I have also decided to make a great effort to keep a diary in the future.  One which doesn’t just cover the main events - like where we holiday - but also all the little bits of trivia like local shops closing down.  News of friends, both home and abroad, will also go in it.  It is the sort of resolution I have made on many a January 1st in the past.  I wonder how long it will last? 

Tuesday, 8 December 2015


Holnicote (pronounced "Hunnicutt") in the parish of Selworthy, West Somerset, England, is a historic estate consisting of 12,420 acres (5,026 hectares) of land, much situated within the Exmoor National Park.  We visited it in October.

This is the village of Selworthy.

Allerford is one of a number of hamlets within Selworthy.  One of the hamlet's main attractions is the much-photographed packhorse bridge. 

Built as a crossing over the River Aller (from which the village gets its name), it is thought to be medieval in origin.   Originally the bridge was 12 feet (3.7 m) wide but another 6 feet (1.8 m) was added in 1866.  The packhorse bridge is an Ancient monument and has been added to the Heritage at Risk register.

A sight that is getting increasingly rare is that of a forge but Allerford has a most active one.   Whilst we were there we replaced our much abused poker.  Other traditional sights in the village include thatched cottages and an old-fashioned red telephone box.  The nearby hamlet of Lynch also had one.

One of the thatched cottages at Allerford operated as the local Primary School between 1821 and 1981 and is now a museum containing the West Somerset Rural Life Museum and Victorian School. The museum houses the West Somerset Photographic Archive.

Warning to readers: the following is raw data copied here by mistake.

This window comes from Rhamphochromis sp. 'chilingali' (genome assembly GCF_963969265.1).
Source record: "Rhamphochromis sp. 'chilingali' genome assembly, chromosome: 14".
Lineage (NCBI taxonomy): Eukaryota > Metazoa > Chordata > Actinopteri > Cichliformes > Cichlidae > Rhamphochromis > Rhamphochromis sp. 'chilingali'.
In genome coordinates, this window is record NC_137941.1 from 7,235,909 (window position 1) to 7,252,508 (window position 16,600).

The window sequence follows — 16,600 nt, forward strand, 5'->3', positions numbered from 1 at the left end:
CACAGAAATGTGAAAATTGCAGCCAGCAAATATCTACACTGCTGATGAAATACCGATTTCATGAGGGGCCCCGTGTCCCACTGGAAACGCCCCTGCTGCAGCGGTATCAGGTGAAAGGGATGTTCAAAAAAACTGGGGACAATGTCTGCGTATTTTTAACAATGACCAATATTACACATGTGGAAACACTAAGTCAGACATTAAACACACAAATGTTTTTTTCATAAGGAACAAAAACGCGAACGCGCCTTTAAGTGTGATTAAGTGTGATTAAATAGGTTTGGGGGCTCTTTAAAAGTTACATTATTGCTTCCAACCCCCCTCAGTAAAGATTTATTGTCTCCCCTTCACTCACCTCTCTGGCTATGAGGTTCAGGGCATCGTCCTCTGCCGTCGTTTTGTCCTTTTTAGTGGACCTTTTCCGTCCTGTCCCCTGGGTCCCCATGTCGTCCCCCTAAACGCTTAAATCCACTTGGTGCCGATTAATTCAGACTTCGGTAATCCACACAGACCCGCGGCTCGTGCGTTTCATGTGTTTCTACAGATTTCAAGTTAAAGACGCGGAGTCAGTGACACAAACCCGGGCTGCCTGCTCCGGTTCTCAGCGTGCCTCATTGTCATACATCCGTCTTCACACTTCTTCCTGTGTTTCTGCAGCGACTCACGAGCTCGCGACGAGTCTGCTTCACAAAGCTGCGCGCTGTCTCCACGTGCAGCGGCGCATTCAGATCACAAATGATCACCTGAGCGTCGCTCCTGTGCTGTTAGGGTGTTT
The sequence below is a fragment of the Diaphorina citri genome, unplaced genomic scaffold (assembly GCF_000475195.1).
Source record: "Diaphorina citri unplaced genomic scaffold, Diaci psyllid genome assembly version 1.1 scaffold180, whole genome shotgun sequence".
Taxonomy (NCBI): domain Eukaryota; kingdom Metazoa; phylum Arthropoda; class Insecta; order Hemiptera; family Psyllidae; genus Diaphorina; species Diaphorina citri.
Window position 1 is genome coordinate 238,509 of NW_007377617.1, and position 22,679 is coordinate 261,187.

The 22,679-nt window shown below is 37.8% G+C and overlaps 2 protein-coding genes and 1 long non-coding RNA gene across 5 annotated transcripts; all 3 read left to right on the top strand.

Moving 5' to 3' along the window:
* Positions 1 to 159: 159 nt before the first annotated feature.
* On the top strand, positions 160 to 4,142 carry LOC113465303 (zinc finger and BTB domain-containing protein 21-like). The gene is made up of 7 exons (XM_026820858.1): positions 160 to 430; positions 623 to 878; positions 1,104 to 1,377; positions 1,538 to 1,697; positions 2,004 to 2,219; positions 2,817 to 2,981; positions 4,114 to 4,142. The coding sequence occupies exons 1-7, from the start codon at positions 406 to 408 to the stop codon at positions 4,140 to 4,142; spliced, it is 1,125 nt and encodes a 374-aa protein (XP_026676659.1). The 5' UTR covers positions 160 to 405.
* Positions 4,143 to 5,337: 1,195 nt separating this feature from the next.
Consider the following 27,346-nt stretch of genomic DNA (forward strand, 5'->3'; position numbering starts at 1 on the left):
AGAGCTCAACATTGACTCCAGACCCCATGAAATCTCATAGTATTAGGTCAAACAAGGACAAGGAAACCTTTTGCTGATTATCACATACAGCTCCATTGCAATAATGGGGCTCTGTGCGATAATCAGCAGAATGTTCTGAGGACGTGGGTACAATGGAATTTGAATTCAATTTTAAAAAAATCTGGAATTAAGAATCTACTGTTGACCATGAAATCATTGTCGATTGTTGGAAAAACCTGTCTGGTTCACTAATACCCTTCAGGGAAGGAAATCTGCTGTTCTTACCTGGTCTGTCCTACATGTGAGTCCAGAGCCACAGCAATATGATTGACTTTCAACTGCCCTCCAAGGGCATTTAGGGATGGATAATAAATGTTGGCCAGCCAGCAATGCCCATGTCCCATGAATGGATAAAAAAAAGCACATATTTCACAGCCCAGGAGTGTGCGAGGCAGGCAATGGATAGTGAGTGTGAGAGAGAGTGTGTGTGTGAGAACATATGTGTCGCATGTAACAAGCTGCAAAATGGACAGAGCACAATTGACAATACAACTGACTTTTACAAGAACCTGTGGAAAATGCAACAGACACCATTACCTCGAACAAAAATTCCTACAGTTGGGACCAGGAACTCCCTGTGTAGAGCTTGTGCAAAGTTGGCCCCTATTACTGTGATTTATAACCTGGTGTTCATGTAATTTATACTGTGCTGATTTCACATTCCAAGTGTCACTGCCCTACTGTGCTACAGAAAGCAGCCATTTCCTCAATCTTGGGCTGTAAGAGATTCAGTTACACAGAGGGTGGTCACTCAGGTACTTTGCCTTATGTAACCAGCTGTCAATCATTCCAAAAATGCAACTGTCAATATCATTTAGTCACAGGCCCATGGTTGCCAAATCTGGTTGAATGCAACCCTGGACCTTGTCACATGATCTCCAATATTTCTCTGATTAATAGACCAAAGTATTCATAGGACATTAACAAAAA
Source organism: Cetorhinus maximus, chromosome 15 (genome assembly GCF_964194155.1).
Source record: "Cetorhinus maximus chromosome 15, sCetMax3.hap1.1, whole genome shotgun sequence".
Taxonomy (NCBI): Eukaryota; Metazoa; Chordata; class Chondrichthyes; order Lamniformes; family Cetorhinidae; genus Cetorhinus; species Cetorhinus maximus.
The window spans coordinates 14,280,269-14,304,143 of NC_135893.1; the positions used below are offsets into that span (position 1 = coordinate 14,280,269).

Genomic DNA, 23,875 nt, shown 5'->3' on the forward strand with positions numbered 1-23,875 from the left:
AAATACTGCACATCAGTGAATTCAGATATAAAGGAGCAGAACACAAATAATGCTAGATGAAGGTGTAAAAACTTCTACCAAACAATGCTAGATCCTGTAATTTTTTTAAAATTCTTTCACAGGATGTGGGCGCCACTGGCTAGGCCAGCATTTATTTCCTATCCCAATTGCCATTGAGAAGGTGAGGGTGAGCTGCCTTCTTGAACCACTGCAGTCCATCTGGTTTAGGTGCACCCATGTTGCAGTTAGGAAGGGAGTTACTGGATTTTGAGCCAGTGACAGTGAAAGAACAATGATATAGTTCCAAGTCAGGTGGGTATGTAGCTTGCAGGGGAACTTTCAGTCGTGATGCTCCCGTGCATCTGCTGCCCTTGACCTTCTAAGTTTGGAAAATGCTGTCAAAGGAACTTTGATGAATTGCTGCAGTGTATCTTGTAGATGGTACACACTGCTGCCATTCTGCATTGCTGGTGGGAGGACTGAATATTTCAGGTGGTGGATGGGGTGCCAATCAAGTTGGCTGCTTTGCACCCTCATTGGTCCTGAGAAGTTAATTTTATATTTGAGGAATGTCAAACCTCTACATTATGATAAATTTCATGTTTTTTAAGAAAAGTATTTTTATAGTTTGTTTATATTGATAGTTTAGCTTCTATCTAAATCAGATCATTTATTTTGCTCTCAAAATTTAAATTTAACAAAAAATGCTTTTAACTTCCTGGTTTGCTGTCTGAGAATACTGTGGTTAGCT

This area, around Porlock, and the town of Porlock itself, are well worth a visit.

Friday, 4 December 2015

Post Boxes

Whenever we go away I am always on the look-out for unusual post-boxes.  They may be old ones like this Victorian fluted one we came across in Malvern.
On our October holiday we also came across a range of ‘Ludlow’ boxes.  These are boxes which were made of rustic pine with a cast iron beading and enamel plate baring the cypher of the reigning monarch at the time of supply.  They were supplied from the time of Queen Victoria to the early reign of Queen Elizabeth II.

Ludlow boxes were introduced because, until 1910, sub-postmasters were responsible for the provision of secure posting facilities in their post offices. As the traditional cast iron boxes were heavy and expensive, James Ludlow & Son introduced a range of much cheaper boxes which they could supply at a competitive price to sub-postmasters. 

They were also to be seen in large country houses, public buildings and hotels.  James Ludlow manufactured the boxes in various styles and produced colour leaflets describing the boxes.

At their height, it is estimated that there were some 5,000–7,000 Ludlow boxes in use in the UK. As the network of post offices has contracted, many of these have been withdrawn from service and removed until today there are around 450 left.

Inside large country houses one can often find a post box in the hall or reception area.  This one is at Attingham Park, Shropshire and is certainly a cut above something made by James Ludlow out of rustic pine.